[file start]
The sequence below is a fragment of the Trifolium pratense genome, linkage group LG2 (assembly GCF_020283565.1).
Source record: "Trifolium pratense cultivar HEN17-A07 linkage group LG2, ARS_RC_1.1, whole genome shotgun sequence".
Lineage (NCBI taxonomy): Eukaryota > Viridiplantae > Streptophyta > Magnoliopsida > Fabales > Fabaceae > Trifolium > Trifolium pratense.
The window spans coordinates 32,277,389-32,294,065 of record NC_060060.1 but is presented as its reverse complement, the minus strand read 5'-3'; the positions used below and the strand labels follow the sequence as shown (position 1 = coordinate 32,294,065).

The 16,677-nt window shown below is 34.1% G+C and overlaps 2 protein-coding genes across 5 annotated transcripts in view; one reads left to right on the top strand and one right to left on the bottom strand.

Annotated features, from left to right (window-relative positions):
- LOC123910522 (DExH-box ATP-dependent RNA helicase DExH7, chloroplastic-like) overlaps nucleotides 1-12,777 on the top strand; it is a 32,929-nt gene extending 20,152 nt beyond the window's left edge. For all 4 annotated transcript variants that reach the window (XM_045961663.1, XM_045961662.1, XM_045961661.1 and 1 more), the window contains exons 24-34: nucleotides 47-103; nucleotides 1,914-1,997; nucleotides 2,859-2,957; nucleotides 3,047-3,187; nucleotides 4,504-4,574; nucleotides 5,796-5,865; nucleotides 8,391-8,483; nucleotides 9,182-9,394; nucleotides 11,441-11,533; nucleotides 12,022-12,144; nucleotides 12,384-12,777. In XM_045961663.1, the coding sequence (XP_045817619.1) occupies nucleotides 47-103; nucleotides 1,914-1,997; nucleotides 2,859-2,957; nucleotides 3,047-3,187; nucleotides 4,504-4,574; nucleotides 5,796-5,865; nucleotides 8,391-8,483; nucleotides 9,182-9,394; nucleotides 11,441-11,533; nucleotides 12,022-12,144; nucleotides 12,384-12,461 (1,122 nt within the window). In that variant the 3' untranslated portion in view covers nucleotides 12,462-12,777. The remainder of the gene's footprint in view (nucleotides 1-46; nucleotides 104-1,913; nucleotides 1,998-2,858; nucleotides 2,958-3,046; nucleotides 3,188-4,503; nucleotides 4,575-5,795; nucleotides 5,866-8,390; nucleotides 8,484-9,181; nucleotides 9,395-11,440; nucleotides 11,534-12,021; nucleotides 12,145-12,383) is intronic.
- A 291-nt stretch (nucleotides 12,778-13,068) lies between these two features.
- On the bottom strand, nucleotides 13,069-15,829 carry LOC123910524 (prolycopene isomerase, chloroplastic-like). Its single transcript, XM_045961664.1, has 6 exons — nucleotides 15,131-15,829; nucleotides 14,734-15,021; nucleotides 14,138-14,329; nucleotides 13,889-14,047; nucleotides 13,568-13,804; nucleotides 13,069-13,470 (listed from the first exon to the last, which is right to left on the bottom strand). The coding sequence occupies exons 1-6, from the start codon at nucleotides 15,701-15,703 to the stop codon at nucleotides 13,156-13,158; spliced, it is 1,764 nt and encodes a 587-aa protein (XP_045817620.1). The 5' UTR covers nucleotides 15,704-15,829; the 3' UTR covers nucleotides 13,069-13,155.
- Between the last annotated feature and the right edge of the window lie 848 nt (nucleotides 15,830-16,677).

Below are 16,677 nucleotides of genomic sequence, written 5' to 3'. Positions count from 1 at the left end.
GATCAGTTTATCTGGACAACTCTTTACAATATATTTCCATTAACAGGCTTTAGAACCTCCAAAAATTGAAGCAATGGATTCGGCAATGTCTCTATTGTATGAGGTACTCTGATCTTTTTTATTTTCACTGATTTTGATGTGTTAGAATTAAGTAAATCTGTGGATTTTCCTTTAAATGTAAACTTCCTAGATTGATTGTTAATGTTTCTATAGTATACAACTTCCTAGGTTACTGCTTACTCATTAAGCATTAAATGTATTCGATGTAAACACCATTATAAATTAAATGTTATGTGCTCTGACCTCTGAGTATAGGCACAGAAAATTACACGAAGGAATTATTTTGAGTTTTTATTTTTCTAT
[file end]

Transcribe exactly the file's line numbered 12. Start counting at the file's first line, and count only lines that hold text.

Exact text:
GATCAGTTTATCTGGACAACTCTTTACAATATATTTCCATTAACAGGCTTTAGAACCTCCAAAAATTGAAGCAATGGATTCGGCAATGTCTCTATTGTATGAGGTACTCTGATCTTTTTTATTTTCACTGATTTTGATGTGTTAGAATTAAGTAAATCTGTGGATTTTCCTTTAAATGTAAACTTCCTAGATTGATTGTTAATGTTTCTATAGTATACAACTTCCTAGGTTACTGCTTACTCATTAAGCATTAAATGTATTCGATGTAAACACCATTATAAATTAAATGTTATGTGCTCTGACCTCTGAGTATAGGCACAGAAAATTACACGAAGGAATTATTTTGAGTTTTTATTTTTCTAT